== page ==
Do yourself a favor and don't overlook those puny, little panfish. They are a lot of fun to catch on light tackle and make for delicious table fair. With such liberal regulations, I'd like to remind everyone to make their own sensible limits. Just because we can keep so many fish per day doesn't mean we have to keep a limit on every trip. Responsible practices will allow us to enjoy great fisheries for years to come.
Looking to get away from it all? I was, so I did a little research on nearby campgrounds. I'm a little ashamed to admit it, but I haven't planned a family-camping trip in close to ten years. I wanted a venue that offered a campsite on or near water, hiking trails, kayaking opportunities and good fishing action. A Google search made viewing and comparing campgrounds a breeze. Things sure have changed a lot since our last family camping trip!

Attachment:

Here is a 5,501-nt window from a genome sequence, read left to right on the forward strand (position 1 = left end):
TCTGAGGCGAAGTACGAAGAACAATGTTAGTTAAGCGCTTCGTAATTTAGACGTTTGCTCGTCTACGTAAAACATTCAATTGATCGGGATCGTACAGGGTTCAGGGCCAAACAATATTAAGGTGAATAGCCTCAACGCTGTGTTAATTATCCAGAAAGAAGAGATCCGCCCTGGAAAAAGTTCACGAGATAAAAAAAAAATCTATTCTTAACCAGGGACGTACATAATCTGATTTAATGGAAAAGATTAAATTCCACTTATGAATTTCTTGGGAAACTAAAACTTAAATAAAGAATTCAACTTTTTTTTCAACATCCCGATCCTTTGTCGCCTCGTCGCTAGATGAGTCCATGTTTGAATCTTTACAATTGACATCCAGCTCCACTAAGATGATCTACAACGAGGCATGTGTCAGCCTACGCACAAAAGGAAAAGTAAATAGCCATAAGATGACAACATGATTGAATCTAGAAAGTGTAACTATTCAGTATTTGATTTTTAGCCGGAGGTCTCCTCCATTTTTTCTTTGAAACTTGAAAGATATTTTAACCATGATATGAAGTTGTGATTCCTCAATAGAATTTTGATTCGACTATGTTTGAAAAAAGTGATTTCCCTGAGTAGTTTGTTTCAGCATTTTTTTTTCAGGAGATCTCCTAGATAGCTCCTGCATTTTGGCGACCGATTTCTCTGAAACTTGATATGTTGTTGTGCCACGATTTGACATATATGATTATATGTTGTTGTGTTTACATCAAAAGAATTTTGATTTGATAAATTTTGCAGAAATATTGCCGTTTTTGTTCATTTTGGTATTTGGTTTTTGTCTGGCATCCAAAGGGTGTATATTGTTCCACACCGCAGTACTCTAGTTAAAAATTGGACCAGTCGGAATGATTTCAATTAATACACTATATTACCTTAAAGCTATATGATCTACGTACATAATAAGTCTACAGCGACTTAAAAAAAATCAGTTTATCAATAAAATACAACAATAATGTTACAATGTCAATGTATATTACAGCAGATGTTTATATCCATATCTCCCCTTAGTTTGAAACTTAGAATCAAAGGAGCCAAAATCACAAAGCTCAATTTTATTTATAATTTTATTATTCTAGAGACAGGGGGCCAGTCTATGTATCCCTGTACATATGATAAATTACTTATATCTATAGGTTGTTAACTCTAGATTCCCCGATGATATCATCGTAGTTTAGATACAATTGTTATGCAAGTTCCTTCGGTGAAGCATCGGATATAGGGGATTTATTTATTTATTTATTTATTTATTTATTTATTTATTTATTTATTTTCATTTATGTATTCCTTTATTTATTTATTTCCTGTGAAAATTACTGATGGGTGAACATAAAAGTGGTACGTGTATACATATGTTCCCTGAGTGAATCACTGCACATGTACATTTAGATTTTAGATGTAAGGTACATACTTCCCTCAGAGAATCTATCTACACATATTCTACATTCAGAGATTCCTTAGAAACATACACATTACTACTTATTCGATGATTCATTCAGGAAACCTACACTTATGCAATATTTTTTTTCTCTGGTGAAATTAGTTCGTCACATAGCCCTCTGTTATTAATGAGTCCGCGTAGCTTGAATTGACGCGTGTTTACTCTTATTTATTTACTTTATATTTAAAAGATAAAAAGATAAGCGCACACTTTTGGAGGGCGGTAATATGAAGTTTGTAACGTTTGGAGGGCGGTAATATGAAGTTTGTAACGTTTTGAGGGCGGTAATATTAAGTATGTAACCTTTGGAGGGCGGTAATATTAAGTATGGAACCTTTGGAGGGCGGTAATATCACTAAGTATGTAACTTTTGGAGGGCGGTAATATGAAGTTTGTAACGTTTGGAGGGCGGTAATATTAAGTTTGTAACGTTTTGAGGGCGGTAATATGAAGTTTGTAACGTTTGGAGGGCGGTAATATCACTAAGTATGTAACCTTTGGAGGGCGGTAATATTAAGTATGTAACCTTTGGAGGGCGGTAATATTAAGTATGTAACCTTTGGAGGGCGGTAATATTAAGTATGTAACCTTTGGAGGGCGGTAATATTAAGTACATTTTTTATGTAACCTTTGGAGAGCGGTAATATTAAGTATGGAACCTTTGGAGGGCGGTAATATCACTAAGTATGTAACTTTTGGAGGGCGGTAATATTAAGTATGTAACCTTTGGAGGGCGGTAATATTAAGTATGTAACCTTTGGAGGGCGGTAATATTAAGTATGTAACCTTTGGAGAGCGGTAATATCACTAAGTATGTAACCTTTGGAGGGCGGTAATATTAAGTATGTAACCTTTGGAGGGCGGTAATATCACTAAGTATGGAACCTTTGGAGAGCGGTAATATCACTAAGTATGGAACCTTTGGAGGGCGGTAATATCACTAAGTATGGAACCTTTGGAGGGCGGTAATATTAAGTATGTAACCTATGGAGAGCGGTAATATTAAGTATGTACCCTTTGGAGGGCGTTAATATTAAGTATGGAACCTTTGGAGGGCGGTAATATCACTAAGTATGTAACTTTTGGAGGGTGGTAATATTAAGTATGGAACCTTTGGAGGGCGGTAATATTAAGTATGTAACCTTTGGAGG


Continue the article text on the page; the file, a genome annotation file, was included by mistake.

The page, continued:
I started my search at some of the South Jersey shore-point campgrounds, but to my surprise, many of the coastal campground sites are charging hotel-room like rates to set up a tent for the night. My attention quickly shifted to the New Jersey State Parks where $20 a night ($25 for non-residents) seemed much more reasonable. My choices were quickly narrowed down to Bass River, Belleplain, Parvin, and Wharton State Parks. Each location seems to offer fun and exciting adventures so I decided to choose the closest to home, Parvin State Park.